- Reports of racial disparity in women’s health in the United States are not a new event.
- Scientists say that two of the most pronounced and least understood disparities involve preterm delivery (PTD) and cardiovascular disease (CVD).
- Studies show that Black women have significantly higher risks of CVD and PTD compared with white women.
- In a new study, researchers at Northwestern University in Evanston, IL, have investigated one possible cause of this phenomenon.
Due to systemic racism and historical marginalization, people belonging to certain racial or ethnic groups in the U.S. have neither the same access to healthcare nor the same health outcomes as their white counterparts.
For instance, several
In addition, Black women in the U.S. are unevenly burdened with chronic health conditions, such as CVD, diabetes, and obesity.
Although many studies have attributed this disparity to differences in socioeconomic standing between Black women and their counterparts, an
Now, a new study zooms in on one of the additional explanations for this health disparity.
The initial conclusion of the new study is that police misconduct may also play a role in the disparity of health outcomes observed in Black women in the U.S.
The results from the study appear in the journal Science Advances.
Co-lead author Dr. Alexa Freedman, Ph.D., a researcher at Northwestern, explained the study findings to Medical News Today.
She said, “we were motivated by recent events, particularly the high profile killings of Black individuals by police, which has brought more attention to long-standing racial bias in policing practices.”
“We found that Black women living in neighborhoods where complaints about excessive use of force by police are more common are more likely to deliver preterm and to develop cardiovascular disease, even after accounting for neighborhood disadvantage and crime.”
– Dr. Freedman
The new study investigated whether formal complaints about excessive force by police (EFP) were associated with health disparities observed in Black women.
At the start of the experiment, the researchers examined data that they had obtained from electronic health records (EHR) in a single hospital in Chicago.
Based on these data, the experimenters derived two distinct sample groups: a pregnancy group and a CVD group.
In the pregnancy group, the scientists obtained records for all live births between March 2008 and March 2018.
In total, the research team included a sample size containing 67,976 births attributed to 53,478 women. These women were of white, Hispanic, Black, and Asian origins.
For the CVD group, the experimenters obtained records for individuals aged 30–80 years.
They selected the participants based on a visit to an internal medicine physician between January 2001 and December 2018.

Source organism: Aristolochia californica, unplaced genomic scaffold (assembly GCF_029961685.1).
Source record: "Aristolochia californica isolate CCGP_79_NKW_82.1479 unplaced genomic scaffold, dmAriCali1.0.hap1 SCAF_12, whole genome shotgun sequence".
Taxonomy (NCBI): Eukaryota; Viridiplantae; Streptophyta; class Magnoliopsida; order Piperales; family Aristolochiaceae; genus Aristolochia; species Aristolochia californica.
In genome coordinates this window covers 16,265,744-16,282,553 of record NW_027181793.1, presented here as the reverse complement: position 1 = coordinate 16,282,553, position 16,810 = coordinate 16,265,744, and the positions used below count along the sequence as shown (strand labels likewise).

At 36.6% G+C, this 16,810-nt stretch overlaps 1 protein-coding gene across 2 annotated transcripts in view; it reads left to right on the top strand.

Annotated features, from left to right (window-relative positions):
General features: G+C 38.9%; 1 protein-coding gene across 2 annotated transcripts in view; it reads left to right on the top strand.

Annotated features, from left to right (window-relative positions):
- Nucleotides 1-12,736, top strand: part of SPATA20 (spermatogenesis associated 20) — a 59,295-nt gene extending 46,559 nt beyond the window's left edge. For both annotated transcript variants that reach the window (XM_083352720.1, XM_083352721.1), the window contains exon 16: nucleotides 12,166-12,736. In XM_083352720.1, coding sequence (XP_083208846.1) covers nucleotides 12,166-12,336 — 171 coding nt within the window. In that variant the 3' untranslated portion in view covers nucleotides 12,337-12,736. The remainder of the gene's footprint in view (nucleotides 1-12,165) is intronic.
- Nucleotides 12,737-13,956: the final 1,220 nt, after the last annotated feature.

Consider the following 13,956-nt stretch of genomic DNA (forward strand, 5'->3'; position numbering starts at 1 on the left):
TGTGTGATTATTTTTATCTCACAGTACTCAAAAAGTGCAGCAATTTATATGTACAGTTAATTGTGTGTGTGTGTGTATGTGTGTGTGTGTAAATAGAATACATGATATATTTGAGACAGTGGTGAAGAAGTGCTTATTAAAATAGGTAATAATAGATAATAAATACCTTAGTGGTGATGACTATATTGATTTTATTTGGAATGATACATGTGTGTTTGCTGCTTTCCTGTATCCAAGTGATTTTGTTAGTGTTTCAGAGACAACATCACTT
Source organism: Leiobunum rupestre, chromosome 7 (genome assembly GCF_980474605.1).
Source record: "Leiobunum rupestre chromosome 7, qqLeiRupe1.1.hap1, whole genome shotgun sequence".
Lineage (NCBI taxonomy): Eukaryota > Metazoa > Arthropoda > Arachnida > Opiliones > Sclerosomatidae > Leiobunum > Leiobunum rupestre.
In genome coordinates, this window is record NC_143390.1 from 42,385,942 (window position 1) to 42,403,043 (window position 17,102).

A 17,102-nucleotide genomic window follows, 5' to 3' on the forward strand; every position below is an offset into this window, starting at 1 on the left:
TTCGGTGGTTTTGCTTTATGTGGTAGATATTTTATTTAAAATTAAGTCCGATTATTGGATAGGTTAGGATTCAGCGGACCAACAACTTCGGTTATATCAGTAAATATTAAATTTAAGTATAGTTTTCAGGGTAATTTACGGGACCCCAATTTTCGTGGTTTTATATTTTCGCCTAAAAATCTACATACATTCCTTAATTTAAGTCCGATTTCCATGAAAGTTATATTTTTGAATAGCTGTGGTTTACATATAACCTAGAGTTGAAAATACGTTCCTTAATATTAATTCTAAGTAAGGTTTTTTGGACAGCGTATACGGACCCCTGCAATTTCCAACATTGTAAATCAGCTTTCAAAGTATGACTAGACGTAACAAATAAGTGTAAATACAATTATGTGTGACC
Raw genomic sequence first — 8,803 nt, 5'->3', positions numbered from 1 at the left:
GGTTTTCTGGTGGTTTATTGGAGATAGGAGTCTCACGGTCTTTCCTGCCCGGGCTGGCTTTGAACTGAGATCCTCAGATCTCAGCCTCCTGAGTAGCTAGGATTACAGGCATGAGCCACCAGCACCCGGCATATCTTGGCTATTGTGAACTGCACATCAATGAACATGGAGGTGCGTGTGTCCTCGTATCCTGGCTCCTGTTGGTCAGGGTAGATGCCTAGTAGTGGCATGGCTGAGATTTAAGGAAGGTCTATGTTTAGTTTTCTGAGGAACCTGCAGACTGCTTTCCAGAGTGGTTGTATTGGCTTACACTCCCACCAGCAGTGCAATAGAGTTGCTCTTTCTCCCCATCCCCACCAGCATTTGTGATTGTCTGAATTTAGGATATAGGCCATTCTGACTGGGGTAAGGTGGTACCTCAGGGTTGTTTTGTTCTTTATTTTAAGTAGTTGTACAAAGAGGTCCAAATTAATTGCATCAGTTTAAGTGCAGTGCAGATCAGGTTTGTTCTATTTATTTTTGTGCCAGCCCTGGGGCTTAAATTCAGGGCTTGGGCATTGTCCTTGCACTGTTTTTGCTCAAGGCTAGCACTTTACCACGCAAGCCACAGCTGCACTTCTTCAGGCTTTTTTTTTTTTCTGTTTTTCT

The researchers limited their selection to women who were CVD-free on their first visit to the doctor.
For both groups, the researchers excluded women living outside Chicago and those with incomplete addresses. In addition, they removed from the study women who had missing race and ethnicity details or who identified as “other.”
Altogether, the CVD group contained a final sample size of 6,773 women, all of whom were Black or white.
The scientists compared the EHR data against a database of complaints that people had filed against the Chicago police for the use of excessive force.
For both groups, they observed that Black women had a higher likelihood of exposure to EFP complaints compared with white women: 27.6% versus 13.9%.
In the pregnancy group, the scientists noted that Black women were twice as likely to deliver preterm than white women: 14.3% compared with 6.8%.
Furthermore, they also noted that Black women had a higher likelihood of delivering infants who were of small gestational age (SGA). In medicine, SGA refers to babies who are smaller in size than usual for the number of weeks of pregnancy.
For the CVD group, Dr. Freedman and her team observed that in comparison with white women, Black women were more likely to experience an incident of CVD.
Dr. Luz Maria Garcini, an assistant professor at the Center for Research to Advance Community Health (ReACH) at UT Health, San Antonio, explained the study results to MNT.
“Violence is associated with increased health risk, and this can be particularly taxing on the health of historically marginalized women who likely experience compounded stressors from many other additional sources of stress.”
Dr. Garcini further explained that “adverse life events, such as violent encounters with police, or any other source of exposure to violence is likely to be associated with stress that may, in turn, affect maternal health, including delivery outcomes.”
However, she concluded by saying that “no causality can be established [from the study results].”
This statement echoes the similar conclusion that the study authors make.
They write that “these findings must be interpreted with caution until [they are] replicated and substantiated [by larger studies].”
Dr. Freedman and her team note that the study findings “add to growing evidence suggesting that police violence adversely affects the health of Black communities.”
The study authors explain that their definition of police violence was limited to complaints, as opposed to “patients’ reports of interactions with police or police behavior in their environment.”
They also revealed that the data available in EHRs limited their study.
Finally, the scientists explain that their sample size was limited to a single institution in Chicago. As such, their data may not be representative of the city or be generalizable to other locations.
The study authors revealed to MNT that they plan to conduct future studies to expand on their work.
It is safe to expect further research from Dr. Freedman and her team in the next couple of years.